Since his untimely death in 1974 at the age of twenty six, Nick Drake has not only gained a huge international audience, which eluded him during his lifetime, but has also come to represent the epitome of English romanticism. Drake's small but much-loved body of work has evoked comparisons with Blake, Keats, Vaughan Williams and Delius, placing him within a long line of English mystical romanticism. Yet upon closer inspection Drake's work betrays a myriad of international, cosmopolitan influences and approaches that seem to confound his status as archetypal English troubadour. Nathan Wiseman-Trowse unravels the myths surrounding Nick Drake's music to show how audiences have come to think of his work as representing the very idea of Englishness itself. The music itself provides clues, hinting at a specific English landscape that Drake would have wandered through during his lifetime. Yet Drake's interest in blues, jazz, and eastern mysticism hint at a broader conception of English national identity in the late 1960s, far removed from mere parochial nostalgia.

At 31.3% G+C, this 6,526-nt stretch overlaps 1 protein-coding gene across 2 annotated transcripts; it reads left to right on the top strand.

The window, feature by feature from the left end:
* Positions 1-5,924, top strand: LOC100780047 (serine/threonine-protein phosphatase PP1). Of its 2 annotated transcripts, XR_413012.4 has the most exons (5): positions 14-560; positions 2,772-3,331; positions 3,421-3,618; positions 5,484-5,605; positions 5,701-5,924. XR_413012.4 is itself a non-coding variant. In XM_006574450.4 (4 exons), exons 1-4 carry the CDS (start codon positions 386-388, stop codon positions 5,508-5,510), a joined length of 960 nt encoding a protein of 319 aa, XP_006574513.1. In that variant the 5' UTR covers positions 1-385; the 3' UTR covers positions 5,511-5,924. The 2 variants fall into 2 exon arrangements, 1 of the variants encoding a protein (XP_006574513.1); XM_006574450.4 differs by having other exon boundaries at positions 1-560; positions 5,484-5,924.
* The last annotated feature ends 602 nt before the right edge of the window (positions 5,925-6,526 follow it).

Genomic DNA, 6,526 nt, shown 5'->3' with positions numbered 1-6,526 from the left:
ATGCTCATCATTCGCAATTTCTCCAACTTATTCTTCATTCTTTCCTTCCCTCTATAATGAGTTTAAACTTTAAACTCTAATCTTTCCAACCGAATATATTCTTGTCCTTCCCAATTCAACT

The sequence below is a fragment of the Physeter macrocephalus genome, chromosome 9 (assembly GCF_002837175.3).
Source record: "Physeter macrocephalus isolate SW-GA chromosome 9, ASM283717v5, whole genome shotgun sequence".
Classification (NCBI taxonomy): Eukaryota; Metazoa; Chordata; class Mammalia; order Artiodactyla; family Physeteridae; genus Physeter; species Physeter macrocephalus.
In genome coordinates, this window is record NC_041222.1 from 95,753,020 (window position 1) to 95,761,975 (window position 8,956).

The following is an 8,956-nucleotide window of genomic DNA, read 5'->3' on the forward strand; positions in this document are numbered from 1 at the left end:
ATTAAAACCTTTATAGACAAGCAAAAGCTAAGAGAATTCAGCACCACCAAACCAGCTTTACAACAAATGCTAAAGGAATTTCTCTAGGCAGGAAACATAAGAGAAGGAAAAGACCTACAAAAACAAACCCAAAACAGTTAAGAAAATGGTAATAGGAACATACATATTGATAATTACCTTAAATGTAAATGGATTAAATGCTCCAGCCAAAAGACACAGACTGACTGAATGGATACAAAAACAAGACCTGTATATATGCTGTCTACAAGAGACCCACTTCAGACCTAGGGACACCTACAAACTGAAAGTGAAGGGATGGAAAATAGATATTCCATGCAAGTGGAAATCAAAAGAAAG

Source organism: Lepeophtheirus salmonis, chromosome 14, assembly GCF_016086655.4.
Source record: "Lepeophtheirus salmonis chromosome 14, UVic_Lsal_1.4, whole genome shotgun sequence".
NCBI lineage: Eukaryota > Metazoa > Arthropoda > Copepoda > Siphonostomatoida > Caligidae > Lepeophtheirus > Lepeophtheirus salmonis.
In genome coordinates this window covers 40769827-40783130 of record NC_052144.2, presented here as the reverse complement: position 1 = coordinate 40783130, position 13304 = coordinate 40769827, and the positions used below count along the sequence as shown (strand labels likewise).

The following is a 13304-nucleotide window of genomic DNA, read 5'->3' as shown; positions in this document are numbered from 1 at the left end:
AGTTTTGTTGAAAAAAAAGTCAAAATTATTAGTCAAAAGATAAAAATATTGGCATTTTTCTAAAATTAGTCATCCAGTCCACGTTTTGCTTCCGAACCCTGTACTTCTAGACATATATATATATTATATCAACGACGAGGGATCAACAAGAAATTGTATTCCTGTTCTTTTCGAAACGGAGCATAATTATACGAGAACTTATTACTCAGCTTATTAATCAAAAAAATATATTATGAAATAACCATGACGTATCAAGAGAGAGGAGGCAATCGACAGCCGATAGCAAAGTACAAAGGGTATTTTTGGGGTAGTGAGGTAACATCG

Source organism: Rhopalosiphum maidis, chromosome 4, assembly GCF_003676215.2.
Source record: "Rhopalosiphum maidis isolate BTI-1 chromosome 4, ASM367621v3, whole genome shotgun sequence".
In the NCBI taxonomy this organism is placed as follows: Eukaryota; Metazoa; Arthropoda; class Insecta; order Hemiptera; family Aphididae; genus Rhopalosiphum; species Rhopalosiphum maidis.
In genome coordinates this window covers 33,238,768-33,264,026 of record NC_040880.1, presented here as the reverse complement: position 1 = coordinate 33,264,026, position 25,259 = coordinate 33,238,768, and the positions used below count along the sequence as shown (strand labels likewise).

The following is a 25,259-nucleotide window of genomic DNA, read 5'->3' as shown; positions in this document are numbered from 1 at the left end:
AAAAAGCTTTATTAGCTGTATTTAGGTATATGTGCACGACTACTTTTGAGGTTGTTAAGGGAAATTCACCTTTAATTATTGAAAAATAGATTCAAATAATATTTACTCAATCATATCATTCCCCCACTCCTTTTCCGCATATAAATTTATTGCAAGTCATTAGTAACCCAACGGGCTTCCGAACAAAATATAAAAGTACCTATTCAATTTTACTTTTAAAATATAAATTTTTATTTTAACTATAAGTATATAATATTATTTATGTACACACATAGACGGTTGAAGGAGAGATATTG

Similarly, the framing of Drake's music after his death has done much to situate him as a particular kind of English artist, integrating American counterculture, the English class system and a nostalgic re-imagining of the hippy era for contemporary audiences. Nick Drake: Dreaming England explores how ideas of Englishness have come to be so intimately associated with the cult singer songwriter. Essential reading for any fan of Nick Drake, the book will also appeal to those interested in folk music or English national identity.